Regulation changes good news for Canadian hunters
Jim Fisher, Director of Conservation on 09/09/2013
Delta Waterfowl has always focused on duck numbers, but more recently, our focus in Canada has been on the numbers of waterfowl hunters, too. While several factors drive hunter recruitment and retention, regulations play an important role.
Delta recognizes the staff at the Canadian Wildlife Service for dedication to not only to population monitoring, but also for modifying regulations to help ensure the future of hunting. Delta staff and chapters will continue to work with CWS to explore additional ways to improve regulations.
Here is a summary of relevant changes across Canada for the 2013 season.
With Saskatchewan and Labrador coming out with their own Waterfowler Heritage Days, this completes the county’s sweep of the special youth hunting season since its inception in 2000. Another big step is the introduction of a mourning dove season in central and southern Ontario, the second jurisdiction in the country to do so. Extended waterfowl season lengths have been established for many jurisdictions, especially in the Maritimes.
Based on research findings, electronic calls are now permitted in any spring or fall snow goose season (spring seasons open in Saskatchewan and Manitoba) along with any decoy combination. Specific to Alberta, a new restriction on bag limits for goldeneyes is set at 2 per day for non-residents. A youth season in Saskatchewan will provide opportunities to recruit hunters on Sept. 1 to 2, as well as October 12 to 14. In Manitoba, the opener for Canadian residents now coincides with the youth season (Sept. 1) and non-residents can hunt snow geese all day throughout the season.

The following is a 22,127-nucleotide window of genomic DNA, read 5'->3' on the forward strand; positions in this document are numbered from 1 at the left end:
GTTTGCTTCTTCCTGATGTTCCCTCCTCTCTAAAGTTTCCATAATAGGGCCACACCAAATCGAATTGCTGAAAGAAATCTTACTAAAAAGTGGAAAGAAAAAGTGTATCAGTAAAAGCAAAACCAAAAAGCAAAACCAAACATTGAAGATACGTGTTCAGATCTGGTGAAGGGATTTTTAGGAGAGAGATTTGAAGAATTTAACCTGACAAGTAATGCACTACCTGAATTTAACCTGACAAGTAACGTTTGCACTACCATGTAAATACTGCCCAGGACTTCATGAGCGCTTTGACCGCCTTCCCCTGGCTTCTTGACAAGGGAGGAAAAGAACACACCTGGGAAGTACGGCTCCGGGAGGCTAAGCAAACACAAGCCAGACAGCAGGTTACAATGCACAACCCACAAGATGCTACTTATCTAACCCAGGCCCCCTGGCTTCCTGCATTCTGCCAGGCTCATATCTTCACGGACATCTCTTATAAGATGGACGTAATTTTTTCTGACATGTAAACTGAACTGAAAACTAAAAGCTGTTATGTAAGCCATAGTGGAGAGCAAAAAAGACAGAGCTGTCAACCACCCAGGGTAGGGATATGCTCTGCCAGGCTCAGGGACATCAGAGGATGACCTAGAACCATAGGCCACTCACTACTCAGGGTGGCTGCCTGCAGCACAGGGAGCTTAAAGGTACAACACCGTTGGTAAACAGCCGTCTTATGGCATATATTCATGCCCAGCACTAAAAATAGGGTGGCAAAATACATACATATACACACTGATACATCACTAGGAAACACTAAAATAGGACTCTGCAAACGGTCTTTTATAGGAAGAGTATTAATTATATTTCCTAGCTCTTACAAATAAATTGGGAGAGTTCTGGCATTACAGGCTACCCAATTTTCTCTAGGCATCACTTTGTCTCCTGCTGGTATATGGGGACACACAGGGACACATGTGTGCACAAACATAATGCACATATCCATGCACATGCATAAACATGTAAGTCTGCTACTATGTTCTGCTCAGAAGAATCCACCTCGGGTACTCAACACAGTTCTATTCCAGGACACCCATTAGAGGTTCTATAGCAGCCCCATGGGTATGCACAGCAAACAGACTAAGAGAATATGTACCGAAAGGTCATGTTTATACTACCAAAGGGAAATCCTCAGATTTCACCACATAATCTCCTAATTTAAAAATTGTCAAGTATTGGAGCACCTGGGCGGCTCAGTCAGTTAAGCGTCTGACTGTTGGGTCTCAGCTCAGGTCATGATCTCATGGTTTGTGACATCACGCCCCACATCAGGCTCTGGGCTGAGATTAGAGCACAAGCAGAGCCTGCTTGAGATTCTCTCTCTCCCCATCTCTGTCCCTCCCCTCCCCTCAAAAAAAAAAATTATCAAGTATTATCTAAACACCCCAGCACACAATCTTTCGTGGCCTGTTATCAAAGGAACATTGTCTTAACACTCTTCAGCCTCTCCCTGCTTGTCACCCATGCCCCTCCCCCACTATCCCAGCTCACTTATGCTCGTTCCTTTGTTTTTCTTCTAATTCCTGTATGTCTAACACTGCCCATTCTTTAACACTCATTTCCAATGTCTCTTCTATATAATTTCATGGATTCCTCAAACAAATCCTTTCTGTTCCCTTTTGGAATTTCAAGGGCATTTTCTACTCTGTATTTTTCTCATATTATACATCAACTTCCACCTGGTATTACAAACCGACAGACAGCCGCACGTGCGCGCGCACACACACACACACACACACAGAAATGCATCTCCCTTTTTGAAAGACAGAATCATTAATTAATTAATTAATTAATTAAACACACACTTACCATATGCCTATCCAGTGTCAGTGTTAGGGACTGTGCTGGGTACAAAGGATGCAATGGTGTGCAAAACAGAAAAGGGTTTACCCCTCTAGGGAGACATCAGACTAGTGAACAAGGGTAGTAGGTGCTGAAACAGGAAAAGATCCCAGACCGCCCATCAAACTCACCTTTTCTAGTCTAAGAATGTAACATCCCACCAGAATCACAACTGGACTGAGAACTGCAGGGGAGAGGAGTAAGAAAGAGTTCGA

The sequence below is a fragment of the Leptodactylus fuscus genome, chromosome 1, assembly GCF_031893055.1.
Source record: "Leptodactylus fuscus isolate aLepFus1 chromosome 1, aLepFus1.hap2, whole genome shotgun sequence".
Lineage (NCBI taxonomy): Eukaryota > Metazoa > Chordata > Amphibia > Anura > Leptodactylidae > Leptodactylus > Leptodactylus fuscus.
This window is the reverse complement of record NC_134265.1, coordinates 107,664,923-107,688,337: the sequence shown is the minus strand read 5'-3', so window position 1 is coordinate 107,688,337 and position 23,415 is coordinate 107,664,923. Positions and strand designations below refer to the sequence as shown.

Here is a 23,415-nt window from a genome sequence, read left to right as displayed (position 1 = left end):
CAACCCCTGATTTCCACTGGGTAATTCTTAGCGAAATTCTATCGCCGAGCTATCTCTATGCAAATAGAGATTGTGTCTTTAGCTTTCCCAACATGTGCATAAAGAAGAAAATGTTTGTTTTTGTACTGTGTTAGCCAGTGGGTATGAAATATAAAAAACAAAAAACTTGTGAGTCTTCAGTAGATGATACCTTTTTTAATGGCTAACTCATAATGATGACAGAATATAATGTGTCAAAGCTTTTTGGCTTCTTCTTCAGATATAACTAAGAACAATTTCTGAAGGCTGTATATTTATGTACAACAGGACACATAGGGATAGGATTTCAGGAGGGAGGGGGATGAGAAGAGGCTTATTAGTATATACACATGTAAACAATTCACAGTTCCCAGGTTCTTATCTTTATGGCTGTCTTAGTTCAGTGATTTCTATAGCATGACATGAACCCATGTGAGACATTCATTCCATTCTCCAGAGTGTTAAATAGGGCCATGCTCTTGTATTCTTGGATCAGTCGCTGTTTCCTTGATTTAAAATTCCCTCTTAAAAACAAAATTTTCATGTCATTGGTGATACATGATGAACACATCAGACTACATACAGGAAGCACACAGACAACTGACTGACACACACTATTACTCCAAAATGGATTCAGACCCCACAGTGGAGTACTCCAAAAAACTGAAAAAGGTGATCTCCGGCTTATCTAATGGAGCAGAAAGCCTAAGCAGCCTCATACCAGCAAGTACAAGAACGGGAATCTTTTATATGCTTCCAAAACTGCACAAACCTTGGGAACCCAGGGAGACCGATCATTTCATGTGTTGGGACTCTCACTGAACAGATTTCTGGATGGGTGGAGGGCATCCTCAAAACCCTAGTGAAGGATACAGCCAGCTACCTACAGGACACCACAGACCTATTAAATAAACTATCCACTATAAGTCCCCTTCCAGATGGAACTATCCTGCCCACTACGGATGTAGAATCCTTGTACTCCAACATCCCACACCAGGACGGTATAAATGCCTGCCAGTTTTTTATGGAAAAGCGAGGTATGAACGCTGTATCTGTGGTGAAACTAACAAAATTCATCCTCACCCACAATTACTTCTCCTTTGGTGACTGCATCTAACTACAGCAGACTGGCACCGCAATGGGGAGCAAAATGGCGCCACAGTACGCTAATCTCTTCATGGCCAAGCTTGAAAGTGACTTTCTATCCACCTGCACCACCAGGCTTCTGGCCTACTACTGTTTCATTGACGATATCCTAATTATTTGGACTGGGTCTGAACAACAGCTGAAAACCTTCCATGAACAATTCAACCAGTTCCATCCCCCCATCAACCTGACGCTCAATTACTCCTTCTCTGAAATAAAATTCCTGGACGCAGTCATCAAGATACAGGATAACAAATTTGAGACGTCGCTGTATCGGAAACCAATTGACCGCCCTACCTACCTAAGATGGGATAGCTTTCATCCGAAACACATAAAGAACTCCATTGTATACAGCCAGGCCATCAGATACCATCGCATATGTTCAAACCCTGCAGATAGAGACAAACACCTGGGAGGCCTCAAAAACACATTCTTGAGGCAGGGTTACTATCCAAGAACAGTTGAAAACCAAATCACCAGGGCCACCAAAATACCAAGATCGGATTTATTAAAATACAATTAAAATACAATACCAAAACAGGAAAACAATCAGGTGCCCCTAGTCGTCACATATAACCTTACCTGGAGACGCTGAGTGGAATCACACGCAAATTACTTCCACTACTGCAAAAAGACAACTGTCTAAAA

The big news in Ontario is the opening of a mourning dove season for central and southern districts. Black duck restrictions have been relaxed so that they can be hunted for the entire season and the bag limits have been increased. Possession limits have been removed for Canada geese and snow geese. Snow goose hunters can now use electronic calls and any decoy combination for both spring and fall seasons.
Seasons for ducks and geese have been extended in many hunting districts, along with an increased black duck limit. Possession limits have been removed for Canada geese and snow geese. The spring snow goose season has been expanded to include the municipality of Montmagny. Snow goose hunters can now use electronic calls and any decoy combination for both spring and fall seasons.
Good news for the Maritime Provinces, as the season length has been extended for much of the region and includes the Christmas holidays, a time when families are together and have time off. Black duck bag limits have been increased for the early portion of the season for New Brunswick, Newfoundland, Nova Scotia and Prince Edward Island. In addition, possession limits for most ducks have been increased from twice to three times the daily bag for New Brunswick, Nova Scotia, Newfoundland (excluding Labrador) and Prince Edward Island. On top of a new early Canada goose season in Prince Edward Island, the restriction on farmland only hunting no longer applies for that season in New Brunswick and Nova Scotia. Barrow’s goldeneye limits have been reduced to one bird per season.
A full summary of regulations is available on Environment Canada’s website
By Jim Fisher, director of conservation for Delta Waterfowl,based in Winnipeg, Manitoba.
Photos by Fred Greenslade
Delta Waterfowl Foundation is a leading North American conservation organization, tracing its origins to the birth of the wildlife conservation movement in 1911. The Foundation supports research, provides leadership and offers science-based solutions to efficiently conserve waterfowl and secure the future of waterfowl hunting. Delta Waterfowl is based in Winnipeg, Manitoba, and Bismarck, N.D.